Earlier today I was at the grocery store and the bagger asked me if I wanted "paper or plastic”. A once common question, now usually unless you specify that you want paper you’ll get plastic. I replied by saying "plastic" and then groceries went into three or four of those plastic bags. Every time Lynn/we or I go to the grocery store we always forget our reusable bags, we have about 10 of them, they just never make it to the trunk.

A few weeks ago Portland city leaders came up with an idea to make the city greener by proposing a 10 cent per bag fee or “tax.” The agenda has some steam.

This is to encourage people to use those reusable bags which are often sold for a dollar or at times given away as a free gift at functions or with promotions.

I’m on the fence with this idea. I think I’d be on board if it were a deposit like with bottles and cans or if the fee was two or three cents. I like having those bags to put trash in. I use them in the bathroom and in the kids’ rooms. The quality over all on these bags however has gone down tremendously in the past 10 years. You’re really lucky if you get one home without a rip. Are they even worth a dime? A can of soda is well worth a nickel plus you get that back if you return it.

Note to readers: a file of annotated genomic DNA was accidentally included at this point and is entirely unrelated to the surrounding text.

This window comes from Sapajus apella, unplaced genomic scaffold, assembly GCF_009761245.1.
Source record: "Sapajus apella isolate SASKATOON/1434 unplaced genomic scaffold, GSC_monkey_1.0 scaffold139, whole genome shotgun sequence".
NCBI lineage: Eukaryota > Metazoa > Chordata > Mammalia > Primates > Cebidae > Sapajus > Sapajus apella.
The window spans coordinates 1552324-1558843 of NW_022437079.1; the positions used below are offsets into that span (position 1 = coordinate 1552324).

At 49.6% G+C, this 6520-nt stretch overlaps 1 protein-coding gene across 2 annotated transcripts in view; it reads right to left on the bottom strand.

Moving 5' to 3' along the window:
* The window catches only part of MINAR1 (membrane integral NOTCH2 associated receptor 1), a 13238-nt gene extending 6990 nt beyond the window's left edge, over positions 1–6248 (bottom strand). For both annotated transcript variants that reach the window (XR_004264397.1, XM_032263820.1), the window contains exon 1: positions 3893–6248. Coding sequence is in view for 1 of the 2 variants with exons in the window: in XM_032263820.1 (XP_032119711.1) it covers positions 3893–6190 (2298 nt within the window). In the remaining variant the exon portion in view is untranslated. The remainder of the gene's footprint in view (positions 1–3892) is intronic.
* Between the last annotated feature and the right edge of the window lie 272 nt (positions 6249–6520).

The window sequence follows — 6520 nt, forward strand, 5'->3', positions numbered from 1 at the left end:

If the ordinance were to pass in my town (Auburn), I’d deal with it obviously but I'd make sure I brought my reusable bags. We're a family of five and if it were 10 cents a bag we'd be throwing away dollars every month. I’d also like to know where the dimes would go. I’d like to think the money would go to public works for sewer treatment or for road maintenance.

The last point, I really don’t think it’s going to drive people out of the city to buy groceries. That argument is silly. In most cases it will cost more money to drive out of town. It’s like the argument people make about saving the 6% sales tax by going to New Hampshire. Unless you're dropping thousands it isn't worth the drive. If that's even legal?

I guess to sum up my rant, if the bag "tax" passes, where is the money going?

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